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The First Day of School
Ramona Quimby hoped her parents would forget to give her a little talking-to. She did not want anything to spoil this exciting day.
"Ha-ha, I get to ride the bus to school all by myself," Ramona bragged to her big sister, Beatrice, at breakfast. Her stomach felt quivery with excitement at the day ahead, a day that would begin with a bus ride just the right length to make her feel a long way from home but not long enough--she hoped--to make her feel carsick. Ramona was going to ride the bus, because changes had been made in the schools in the Quimbys' part of the city during the summer. Glenwood, the girls' old school, had become an intermediate school, which meant Ramona had to go to Cedarhurst Primary School.
"Ha-ha yourself." Beezus was too excited to be annoyed with her little sister. "Today I start high school."
"Junior high school," corrected Ramona, who was not going to let her sister get away with acting older than she really was. "Rosemont junior High School is not the same as high school, and besides you have to walk."
Ramona had reached the age of demanding accuracy from everyone, even herself. All summer, whenever a grown-up asked what grade she was in, she felt as if she were fibbing when she answered, "third," because she bad not actually started the third grade. Still, she could not say she was in the second grade since she had finished that grade last June. Grown-ups did not understand that summers were free from grades.
"Ha-ha to both of you," said Mr. Quimby, as he carried his breakfast dishes into the kitchen. "You're not the only ones going to school today." Yesterday had been his last day working at the check-out counter of the Shop-Rite Market. Today he was returning to college to become what he called "a real, live school teacher." He was also going to work one day a week in the frozen-food warehouse of the chain of Shop-Rite Markets to help the family "squeak by,"as the grown-ups put it, until he finished his schooling.
"Ha-ha to all of you if you don't hurry up," said Mrs. Quimby, as she swished suds in the dishpan. She stood back from the sink so she would not spatter the white uniform she wore in the doctor's office where she worked as a receptionist.
"Daddy, will you have to do homework?" Ramona wiped off her milk moustache and gathered up her dishes.
"That's right." Mr. Quimby flicked a dish towel at Ramona as she passed him. She giggled and dodged, happy because he was happy.
Never again would he stand all day at a cash register, ringing up groceries for a long line of people who were always in a hurry.
Ramona slid her plate into the dishwater. "And will Mother have to sign your progress reports?"
Mrs. Quimby laughed. "I hope so."
Beezuswas last to bring her dishes into the kitchen. "Daddy, what do you have to study to learn to be a teacher?" she asked.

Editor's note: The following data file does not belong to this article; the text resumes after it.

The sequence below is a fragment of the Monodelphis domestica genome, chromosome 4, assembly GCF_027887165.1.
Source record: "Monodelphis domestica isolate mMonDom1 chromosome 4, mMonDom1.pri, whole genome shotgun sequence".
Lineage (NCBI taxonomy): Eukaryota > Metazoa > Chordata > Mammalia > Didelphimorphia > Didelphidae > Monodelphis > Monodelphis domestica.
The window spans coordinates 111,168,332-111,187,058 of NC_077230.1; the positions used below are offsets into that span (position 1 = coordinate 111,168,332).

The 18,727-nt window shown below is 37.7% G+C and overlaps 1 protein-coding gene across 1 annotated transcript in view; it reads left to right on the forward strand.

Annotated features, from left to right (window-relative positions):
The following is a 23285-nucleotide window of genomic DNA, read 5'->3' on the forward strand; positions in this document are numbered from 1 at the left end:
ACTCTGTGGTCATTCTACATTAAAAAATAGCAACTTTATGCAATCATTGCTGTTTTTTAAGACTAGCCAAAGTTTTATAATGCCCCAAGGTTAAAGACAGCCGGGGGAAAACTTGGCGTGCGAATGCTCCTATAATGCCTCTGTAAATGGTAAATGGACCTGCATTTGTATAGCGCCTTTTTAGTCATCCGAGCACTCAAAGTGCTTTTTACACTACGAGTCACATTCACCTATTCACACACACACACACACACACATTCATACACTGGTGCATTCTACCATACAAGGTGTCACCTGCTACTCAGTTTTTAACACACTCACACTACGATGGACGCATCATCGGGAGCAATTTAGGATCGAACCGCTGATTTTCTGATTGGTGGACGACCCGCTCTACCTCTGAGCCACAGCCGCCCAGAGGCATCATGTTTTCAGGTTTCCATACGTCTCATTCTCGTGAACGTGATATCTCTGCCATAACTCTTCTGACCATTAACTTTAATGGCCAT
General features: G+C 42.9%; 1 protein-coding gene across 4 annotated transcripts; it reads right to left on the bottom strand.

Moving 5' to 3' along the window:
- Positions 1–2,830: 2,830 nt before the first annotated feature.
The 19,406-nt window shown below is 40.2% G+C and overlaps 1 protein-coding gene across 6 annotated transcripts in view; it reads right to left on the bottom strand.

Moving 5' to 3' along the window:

Ramona had been wondering the same thing. Her father knew how to read and do arithmetic. He also knew about Oregon pioneers and about two pints making one quart.
Mr. Quimby wiped a plate and stacked it in the cupboard. "I'm taking an art course, because I want to teach art. And I'll study child development.
Ramona interrupted. "What's child development?"
"How kids grow," answered her father.
Why does anyone have to go to school to study a thing like that? wondered Ramona. All her life she had been told that the way to grow was to eat good food, usually food she did not like, and get plenty of sleep, usually when she had more interesting things to do than go to bed.
Mrs. Quimby hung up the dishcloth, scooped up Picky-picky, the Quimbys' old yellow cat, and dropped him at the top of the basement steps. "Scat, all of you," she said, "or you'll be late for school."
After the family's rush to brush teeth, Mr. Quimby said to his daughters, "Hold out your hands," and into each waiting pair he dropped a new pink eraser. "Just for luck," he said, "not because I expect you to make mistakes."
"Thank you,"said the girls. Even a small present was appreciated, because presents of any kind had been scarce while the family tried to save money so Mr. Quimby could return to school. Ramona, who liked to draw as much as her father, especially treasured the new eraser, smooth, pearly pink, smelling softly of rubber, and just right for erasing pencil lines.
Mrs. Quimby handed each member of her family a lunch, two in paper bags and one in a lunch box for Ramona. "Now, Ramona--" she began.
Ramona sighed. Here it was, that little talking-to she always dreaded.
"Please remember , said her mother, "you really must be nice to Willa Jean."
Ramona made a face. I try, but it's awfully hard."
Being nice to Willa Jean was the part of Ramona's life that was not changing, the part she wished would change. Every day after school she had to go to her friend Howie Kemp's house, where her parents paid Howie's grandmother to look after her until one of them could come for her. Both of Howie's parents, too, went off to work each day.Ramona Quimby, Age 8. Copyright © by Beverly Cleary. Reprinted by permission of HarperCollins Publishers, Inc. All rights reserved. Available now wherever books are sold.
Excerpted from Ramona Quimby, Age 8 by Beverly Cleary
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